Fresh Vegetables in Porto

Vegetarian Hype in Pursuit of a Noble Purpose

Last week, health reporters treated us to a steady stream of headlines claiming that “a vegetarian diet is twice as effective for weight loss.” At best, these claims are vegetarian hype. From a more skeptical view, these are deceptive claims made to serve what their source believes is a noble purpose.

The Source of This Hype

The source of this hype is a study published six years ago. It was a randomized, controlled study of a vegetarian diet compared to a more conventional diabetic diet. Through creative publication planning, the authors extracted another publication from the same study all these years later. The first publication focused on insulin sensitivity and visceral fat loss. This year’s re-publication focused on thigh fat.

It’s an interesting study, but it’s a rehash presented to the media as a new finding. This is how we build a bias of familiarity. It’s also a short-term study – only six months – with only 37 subjects in each group.

The Facts of Plant-Based Diets

This one small, short-term study does nothing to refute a rather large body of evidence for the efficacy of a variety of healthy dietary patterns. Multiple systematic reviews lead us to conclude that one size does not fit all when it comes to dietary patterns. A healthful vegetarian diet can be a perfectly good option for weight and diabetes management. Many others provide equally good outcomes. In a 2013 JAMA commentary, Sherry Pagoto and Bradley Applehans explained this point:

The time has come to end the pursuit of the “ideal” diet for weight loss and disease prevention. The dietary debate in the scientific community and reported in the media about the optimal macronutrient-focused weight loss diet sheds little light on the treatment of obesity and may mislead the public regarding proper weight management. Numerous randomized trials comparing diets differing in macronutrient compositions (eg, low-carbohydrate, low-fat, Mediterranean) have demonstrated differences in weight loss and metabolic risk factors that are small (ie, a mean difference of <1 kg) and inconsistent.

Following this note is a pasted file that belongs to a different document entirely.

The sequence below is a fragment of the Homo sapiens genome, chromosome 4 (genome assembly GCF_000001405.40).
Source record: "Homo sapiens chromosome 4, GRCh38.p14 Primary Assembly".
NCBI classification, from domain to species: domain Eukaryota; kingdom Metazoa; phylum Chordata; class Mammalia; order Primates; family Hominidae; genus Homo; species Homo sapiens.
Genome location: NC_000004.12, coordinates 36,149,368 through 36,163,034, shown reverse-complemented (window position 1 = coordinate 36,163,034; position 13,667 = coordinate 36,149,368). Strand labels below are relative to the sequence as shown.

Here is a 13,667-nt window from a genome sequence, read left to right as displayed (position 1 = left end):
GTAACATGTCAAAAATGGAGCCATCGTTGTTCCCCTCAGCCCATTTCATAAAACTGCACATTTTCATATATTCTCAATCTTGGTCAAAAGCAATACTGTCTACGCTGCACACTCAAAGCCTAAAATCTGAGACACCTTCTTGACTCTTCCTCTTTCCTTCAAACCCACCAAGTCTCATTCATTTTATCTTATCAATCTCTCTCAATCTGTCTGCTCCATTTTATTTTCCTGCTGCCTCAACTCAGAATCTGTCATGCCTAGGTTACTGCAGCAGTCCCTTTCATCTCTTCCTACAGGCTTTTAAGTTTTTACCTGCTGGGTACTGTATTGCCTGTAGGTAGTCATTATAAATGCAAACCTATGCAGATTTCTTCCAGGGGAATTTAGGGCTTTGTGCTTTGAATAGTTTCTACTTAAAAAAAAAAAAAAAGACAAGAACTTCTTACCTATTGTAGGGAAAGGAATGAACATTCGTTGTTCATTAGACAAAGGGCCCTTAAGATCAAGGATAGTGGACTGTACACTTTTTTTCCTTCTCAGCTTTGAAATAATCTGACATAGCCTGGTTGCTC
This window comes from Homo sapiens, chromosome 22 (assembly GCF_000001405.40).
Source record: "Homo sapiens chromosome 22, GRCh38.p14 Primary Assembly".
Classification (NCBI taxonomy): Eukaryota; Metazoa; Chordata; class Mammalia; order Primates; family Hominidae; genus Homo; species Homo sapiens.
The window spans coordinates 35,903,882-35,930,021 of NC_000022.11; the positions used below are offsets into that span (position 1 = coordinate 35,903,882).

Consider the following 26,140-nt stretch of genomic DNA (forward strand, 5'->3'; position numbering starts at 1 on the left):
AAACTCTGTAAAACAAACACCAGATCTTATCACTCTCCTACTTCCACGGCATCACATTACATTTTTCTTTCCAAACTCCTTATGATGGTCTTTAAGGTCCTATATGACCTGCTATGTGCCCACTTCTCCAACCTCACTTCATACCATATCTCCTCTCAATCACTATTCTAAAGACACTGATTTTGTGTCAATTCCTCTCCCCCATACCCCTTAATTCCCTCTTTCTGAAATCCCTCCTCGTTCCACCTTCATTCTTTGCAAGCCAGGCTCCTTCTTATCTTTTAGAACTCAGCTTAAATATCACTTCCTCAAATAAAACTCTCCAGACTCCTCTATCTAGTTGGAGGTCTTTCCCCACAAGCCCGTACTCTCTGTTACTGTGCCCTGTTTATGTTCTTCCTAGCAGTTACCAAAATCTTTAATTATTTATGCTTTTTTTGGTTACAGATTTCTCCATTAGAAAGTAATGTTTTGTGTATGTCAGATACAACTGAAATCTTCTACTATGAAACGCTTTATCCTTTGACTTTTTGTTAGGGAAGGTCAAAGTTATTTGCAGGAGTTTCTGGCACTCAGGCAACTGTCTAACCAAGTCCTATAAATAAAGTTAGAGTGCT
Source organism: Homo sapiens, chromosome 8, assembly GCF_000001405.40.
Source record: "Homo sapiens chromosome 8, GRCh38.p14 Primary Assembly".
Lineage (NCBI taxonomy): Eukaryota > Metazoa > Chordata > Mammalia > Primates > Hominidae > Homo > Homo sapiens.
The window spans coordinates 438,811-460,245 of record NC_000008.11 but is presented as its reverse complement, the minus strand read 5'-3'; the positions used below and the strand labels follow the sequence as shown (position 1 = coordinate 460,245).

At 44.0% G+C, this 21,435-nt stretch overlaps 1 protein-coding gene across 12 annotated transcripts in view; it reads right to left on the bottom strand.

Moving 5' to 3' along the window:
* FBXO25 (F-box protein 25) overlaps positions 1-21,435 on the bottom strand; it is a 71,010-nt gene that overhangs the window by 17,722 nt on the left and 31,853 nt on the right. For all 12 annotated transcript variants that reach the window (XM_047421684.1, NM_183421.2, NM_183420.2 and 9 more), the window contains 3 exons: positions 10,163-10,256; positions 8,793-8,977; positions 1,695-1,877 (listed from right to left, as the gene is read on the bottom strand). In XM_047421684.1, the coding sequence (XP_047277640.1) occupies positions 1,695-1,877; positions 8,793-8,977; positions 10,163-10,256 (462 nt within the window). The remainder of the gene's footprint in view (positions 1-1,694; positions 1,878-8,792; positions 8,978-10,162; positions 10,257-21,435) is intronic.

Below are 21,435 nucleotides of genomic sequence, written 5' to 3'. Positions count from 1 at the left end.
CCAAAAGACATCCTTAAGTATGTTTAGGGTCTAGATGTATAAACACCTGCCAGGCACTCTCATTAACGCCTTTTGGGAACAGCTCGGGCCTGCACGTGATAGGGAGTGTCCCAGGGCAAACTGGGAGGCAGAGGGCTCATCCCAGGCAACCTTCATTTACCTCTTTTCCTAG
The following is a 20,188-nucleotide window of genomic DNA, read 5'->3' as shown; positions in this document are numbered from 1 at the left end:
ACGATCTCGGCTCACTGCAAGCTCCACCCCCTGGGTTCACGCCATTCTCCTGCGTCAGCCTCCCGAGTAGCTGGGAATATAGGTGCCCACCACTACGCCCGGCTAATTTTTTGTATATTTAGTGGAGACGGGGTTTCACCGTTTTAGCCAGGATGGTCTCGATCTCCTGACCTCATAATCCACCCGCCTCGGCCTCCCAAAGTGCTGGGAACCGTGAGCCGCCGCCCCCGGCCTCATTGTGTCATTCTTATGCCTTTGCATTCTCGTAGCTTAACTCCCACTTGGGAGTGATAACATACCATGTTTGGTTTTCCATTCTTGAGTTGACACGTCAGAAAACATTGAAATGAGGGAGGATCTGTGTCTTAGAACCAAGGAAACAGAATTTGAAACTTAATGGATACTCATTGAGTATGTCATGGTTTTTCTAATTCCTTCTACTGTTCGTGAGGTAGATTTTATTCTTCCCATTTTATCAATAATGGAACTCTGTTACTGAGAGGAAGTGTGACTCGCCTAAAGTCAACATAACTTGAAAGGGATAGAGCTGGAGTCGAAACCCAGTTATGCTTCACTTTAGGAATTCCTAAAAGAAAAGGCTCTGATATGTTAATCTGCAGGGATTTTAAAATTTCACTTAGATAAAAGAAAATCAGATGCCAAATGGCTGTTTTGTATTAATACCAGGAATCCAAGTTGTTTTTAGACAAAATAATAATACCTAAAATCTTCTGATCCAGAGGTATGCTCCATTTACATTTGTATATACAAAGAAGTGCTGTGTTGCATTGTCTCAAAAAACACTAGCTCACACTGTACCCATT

The bottom line is that good health outcomes result from a healthy dietary pattern that you enjoy and can follow for the long term.

The source of this vegetarian hype is the Physicians Committee for Responsible Medicine. This organization has an earnest commitment to plant-based diets because of its concern about animal welfare. Sustainability concerns are another reason to favor plant-based diets. Meat production, as we’ve noted here before, has a serious impact on the health of the planet.

But advancing the cause of animal rights and environmental sustainability does not require hype. Facts and truth are more persuasive in the long term.

“Fiction is a lie that is told in the service of truth.” – Tim O’Brien

Click here for the latest publication used to support this hype and here for a systematic review of different dietary patterns for type 2 diabetes. For a review of the merits of different dietary patterns in weight management, the best source is the 2013 AHA/ACC/TOS guidelines, published here.

Fresh Vegetables in Porto, photograph © Ted Kyle / flickr

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June 20, 2017

One Response to “Vegetarian Hype in Pursuit of a Noble Purpose”

  1. June 20, 2017 at 9:31 am, Phyllis said:

    Thank you. I’m tired of the guilt because I do not feel well on a vegetarian diet.